-      Use visual cues: Even in the absence of any interactive tool, we have realized that mailing, sending them the visual cues over whatsapp while the interview is going on helps to anchor the discussion.

For eg: If you are discussing the patient journey, make the journey map with each stage marked out and send it to the user just before you are about to start the discussion. While going through the map, you can guide them to focus their attention to each selected stage. The user tends to concentrate more when given these cues.

-      Concentrate more on note taker’s guide. Making a structured note taker’s guide/ framework ensures that even in absence of any specific tool, you know that you have covered every possible area of enquiry mentioned in the guide.  Make sure you have more than 1 note taker to ensure that nothing is lost due to to internet connectivity.

-      Ask your users to click pictures of their environment. Taking photos & recording snippets of the interview at crucial moments is as important as the outcome of the discussion. While this might not be the ideal solution, but asking the user to document  their own surroundings might give you an interesting perspective that you didn’t consider before. You can also ask them to take you on a visual tour using Whatsapp or other video apps. Take as many screenshots of the interview as possible. You can also video record an important exercise. Many VC apps allow you to record the ongoing call or you can use tools like Quicktime for screen recording. Make sure you have taken your user's consent before recording the discussions.

-      Leave behind exercises. You can send your users activities, surveys etc. after the interview is over in case there are things that weren’t covered during the call. This also gives the users more time to think/ reflect upon the questions before answering them. You can get as creative as you want in this activity. It can be anything from creating an online game to using online collaborative tools for this.

3.    Download the interviews together as a team.

-      Using platforms like online powerpoint, keynote, google docs for doing detailed interview downloads have worked very well. Any video conferencing platform works well as long as it allows you to share your screen with other participants.

4.    Embrace the White boarding platforms for Synthesis.

-      Miro has been a boon as far as synthesis discussions go. Their real time feature allows you to create concepts, map user stories or customer journeys, or conduct roadmap planning easily.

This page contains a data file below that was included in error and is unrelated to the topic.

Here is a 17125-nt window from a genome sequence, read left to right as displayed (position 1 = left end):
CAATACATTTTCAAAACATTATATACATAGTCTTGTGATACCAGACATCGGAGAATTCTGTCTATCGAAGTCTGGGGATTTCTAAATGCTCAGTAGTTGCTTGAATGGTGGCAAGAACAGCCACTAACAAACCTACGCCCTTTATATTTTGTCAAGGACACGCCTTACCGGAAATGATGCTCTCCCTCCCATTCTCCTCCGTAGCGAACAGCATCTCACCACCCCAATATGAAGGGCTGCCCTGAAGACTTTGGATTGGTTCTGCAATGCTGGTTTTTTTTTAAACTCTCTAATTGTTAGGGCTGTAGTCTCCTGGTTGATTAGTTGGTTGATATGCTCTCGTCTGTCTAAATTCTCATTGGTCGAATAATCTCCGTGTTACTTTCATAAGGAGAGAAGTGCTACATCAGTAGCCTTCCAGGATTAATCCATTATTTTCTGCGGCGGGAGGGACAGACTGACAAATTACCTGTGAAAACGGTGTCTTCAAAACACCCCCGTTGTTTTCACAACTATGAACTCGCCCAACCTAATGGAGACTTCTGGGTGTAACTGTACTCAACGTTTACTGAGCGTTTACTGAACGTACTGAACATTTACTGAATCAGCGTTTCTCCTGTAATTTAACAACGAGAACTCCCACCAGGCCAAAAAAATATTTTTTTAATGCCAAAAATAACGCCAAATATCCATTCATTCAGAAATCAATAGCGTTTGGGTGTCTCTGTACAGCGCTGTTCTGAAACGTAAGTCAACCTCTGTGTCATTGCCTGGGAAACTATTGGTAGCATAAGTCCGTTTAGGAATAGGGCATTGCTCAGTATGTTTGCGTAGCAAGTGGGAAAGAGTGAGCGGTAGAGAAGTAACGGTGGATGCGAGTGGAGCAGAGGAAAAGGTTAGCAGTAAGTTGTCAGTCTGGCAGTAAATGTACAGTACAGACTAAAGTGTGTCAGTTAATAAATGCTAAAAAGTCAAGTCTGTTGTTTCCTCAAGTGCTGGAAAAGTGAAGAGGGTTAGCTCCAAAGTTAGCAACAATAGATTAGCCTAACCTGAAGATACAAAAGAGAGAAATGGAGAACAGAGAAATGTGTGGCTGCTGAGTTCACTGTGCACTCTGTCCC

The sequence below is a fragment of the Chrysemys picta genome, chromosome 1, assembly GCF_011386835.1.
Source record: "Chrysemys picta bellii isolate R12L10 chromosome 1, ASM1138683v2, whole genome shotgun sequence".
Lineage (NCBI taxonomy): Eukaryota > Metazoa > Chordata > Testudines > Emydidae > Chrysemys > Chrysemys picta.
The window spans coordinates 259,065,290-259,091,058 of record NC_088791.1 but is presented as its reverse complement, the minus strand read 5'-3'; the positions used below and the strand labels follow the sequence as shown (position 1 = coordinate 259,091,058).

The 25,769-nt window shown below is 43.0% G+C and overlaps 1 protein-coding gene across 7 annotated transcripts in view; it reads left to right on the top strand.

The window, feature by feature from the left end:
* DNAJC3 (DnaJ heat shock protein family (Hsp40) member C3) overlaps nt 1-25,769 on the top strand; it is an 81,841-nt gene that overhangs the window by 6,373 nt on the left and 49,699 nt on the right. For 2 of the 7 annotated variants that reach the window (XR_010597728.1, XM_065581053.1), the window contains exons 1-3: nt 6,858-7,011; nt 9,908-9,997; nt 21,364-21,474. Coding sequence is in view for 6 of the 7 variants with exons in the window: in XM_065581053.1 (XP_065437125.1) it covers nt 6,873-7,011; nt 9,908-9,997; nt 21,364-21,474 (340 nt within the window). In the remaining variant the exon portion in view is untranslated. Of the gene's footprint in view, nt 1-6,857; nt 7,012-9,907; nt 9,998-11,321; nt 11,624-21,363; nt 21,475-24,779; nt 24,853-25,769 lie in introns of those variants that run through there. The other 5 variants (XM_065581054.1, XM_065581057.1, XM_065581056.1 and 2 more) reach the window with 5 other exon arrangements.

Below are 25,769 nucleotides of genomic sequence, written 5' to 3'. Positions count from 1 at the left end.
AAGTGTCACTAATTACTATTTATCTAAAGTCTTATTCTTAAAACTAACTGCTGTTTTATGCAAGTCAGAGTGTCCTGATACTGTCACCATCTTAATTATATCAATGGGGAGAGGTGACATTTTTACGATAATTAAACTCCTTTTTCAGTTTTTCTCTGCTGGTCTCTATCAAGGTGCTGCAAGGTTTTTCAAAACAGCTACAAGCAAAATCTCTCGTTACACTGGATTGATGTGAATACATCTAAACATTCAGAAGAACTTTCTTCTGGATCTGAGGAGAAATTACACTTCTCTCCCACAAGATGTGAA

-      Trust me, you won’t miss your post- its and foam boards that badly when you are working on Miro. I would recommend using the premium version for ensuring data privacy, but the free one will still work as long as you don’t have to work on more than 5 projects at a time.

5.    Use platforms that are familiar to your participants for collaborative workshops.

- While designers can adapt to new platforms with ease, it’s not always the same your stakeholders and users. Make sure that you give them enough time to get familiarised with the platform. Plan your workshop/activity time accordingly.

- Include simple exercises before the main activity that helps them explore the platform features. This would be similar to warm- up activities we do at the beginning of any workshop.

- Make sure there is always more than 1 facilitator so that in case of any internet connectivity issues, the other one can take over.


Expect Delays: It is very important while conducting the interview that you don’t react due to the delays happening while the research is going on. Do not skip points or cut off the respondent. If the delays are manageable, analyse the lag and make sure your probing doesn’t cut of the user while self-reflecting.

Conducting a research interview is just opposite to what you do during your general office conferences. All that MBA Psychology 101 has taught us to be powerful and commanding during video conferencing, but the idea behind the research is to make yourself less powerful or intimidating to the respondent. It is very important to remember this and let the user be confident and the expert for the subject he is talking about. Please note that this doesn’t include research that needs simultaneous translations. We will crack it too when the need arises. Necessity is indeed the mother of invention. Happy WFH folks!